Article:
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Pharmaceutical Chemicals

New compound enhances naloxone’s ability to reverse opioid overdoses

The molecule works by binding at a newly identified site on the opioid receptor

by Alla Katsnelson, special to C&EN
July 3, 2024


Close-up of hands in blue gloves holding a syringe and a small bottle labeled "Injectable Naloxone."
Credit: Shutterstock
Researchers identified a compound that could help make naloxone more effective at reversing opioid overdoses.

A novel compound strongly improves the efficacy of naloxone, the substance used to reverse overdoses of morphine, fentanyl and other opioid drugs. When administered to mice along with naloxone, it is 10 times as potent as naloxone alone at blocking morphine’s ability to attenuate pain and depress breathing (Nature 2024, DOI: 10.1038/s41586-024-07587-7).

Endogenous opioids such as enkephalins and endorphins, as well as opioid drugs such as morphine and fentanyl, bind to the μ-opioid receptor. The new molecule is a type of compound called a negative allosteric modulator—negative because it dials down opioids’ effects in the body and allosteric because it makes contact with a different binding site on the receptor than opioids do.

“The idea of increasing or decreasing [μ-opioid] receptor activity has been around for more than a decade, but this is in my mind the first study that really has jumped to identifying a compound that has shown in vivo efficacy,” says Catherine Cahill, a neuropharmacologist at the University of California, Los Angeles, who wrote a commentary accompanying the work.

Protein structure shows where compound 386 molecule binds to mu opiod receptor.
Credit: Nature
Compound 386 binds to a spot on the mu opioid receptor just above the receptor’s binding site for morphine, fentanyl and naloxone.

Naloxone works by outcompeting opioids at the orthosteric, or usual, binding site. The new molecule seems to have no effect on its own but improves naloxone’s potency by extending the time it remains bound to the opioid receptor. That’s important: naloxone acts in the body for about 30-90 minutes, while fentanyl can act for longer, so it’s possible for naloxone to wear off while a person is still experiencing an overdose.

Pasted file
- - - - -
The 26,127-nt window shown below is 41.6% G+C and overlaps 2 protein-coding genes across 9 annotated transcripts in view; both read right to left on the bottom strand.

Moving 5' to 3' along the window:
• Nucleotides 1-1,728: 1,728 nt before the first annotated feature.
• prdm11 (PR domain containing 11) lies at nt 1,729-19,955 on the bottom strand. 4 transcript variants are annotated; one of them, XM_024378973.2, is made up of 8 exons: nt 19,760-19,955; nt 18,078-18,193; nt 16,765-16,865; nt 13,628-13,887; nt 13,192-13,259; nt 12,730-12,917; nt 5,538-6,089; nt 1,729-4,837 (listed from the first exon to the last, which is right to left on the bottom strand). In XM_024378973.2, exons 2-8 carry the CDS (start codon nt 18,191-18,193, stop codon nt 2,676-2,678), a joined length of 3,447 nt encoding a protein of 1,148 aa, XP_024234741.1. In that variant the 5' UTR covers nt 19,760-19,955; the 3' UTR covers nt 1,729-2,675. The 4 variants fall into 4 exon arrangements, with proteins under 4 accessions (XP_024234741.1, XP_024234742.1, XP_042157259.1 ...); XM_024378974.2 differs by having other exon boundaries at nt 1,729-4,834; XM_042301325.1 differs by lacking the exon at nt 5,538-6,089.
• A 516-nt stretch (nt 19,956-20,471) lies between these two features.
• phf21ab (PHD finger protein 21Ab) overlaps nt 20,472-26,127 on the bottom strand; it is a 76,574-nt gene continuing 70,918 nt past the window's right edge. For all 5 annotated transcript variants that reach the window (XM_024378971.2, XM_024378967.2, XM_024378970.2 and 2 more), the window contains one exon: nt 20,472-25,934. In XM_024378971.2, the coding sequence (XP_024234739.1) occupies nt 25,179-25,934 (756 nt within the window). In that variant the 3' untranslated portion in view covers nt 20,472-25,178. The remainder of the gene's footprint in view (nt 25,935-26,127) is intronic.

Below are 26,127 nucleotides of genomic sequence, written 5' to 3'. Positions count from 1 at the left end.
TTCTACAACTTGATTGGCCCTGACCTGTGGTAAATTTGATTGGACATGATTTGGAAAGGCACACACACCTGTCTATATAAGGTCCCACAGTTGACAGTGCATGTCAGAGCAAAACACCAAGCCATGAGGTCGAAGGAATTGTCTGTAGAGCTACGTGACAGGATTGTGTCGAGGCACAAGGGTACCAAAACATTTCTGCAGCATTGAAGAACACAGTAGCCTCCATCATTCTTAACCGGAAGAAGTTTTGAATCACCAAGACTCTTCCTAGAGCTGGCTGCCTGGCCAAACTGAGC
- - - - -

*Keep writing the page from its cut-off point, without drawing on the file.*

“Negative allosteric modulators of the μ- opioid receptors are virtually unknown, and this would be the first in class,” says Susruta Majumdar, a clinical pharmacologist at Washington University in St. Louis who co-led the research. “Traditional medicinal chemistry approaches have failed to deliver them.”

Negative allosteric modulators have been hard to find in part because their binding sites are not as distinct as orthosteric ones, says John R. Traynor, a pharmacologist at the University of Michigan who was not involved in the work. “The orthosteric binding site is a very defined pocket—it’s like putting your hand in a glove,” he says. “But allosteric binding sites are really just clefts or dents in the protein.”

Majumdar and his colleagues used an approach called DNA-encoded library screening to sift through 4.4 billion compounds and home in on their lead molecule, compound 368. Using cryo-electron microscopy, they showed that the molecule contacts the receptor at a spot just above the orthosteric binding site. “By binding there, it interacts with naloxone and increases naloxone’s residence time,” says Vipin Ashok Rangari, a postdoctoral researcher in Majumdar’s lab and an author of the study.

When the researchers gave the mice morphine and then injected them with compound 368, they found they needed to administer about one-tenth the amount of naloxone to reverse the animals’ overdose symptoms. Majumdar notes that the compound still needs extensive optimization before it is ready for clinical testing. “Now that we know where it binds, we can use structure-based medicinal chemistry approaches to improve it,” he says. The team is currently working on analogs of the molecule that have better brain penetration and higher potency.

One side effect of naloxone is intense symptoms of opioid withdrawal, but although compound 368 enhances most of naloxone’s actions, it does not seem to enhance withdrawal symptoms. It’s unclear why that is, Traynor says. “I don’t think they have really established that is real yet,” he says, but if so, “it would be a really big advance.”


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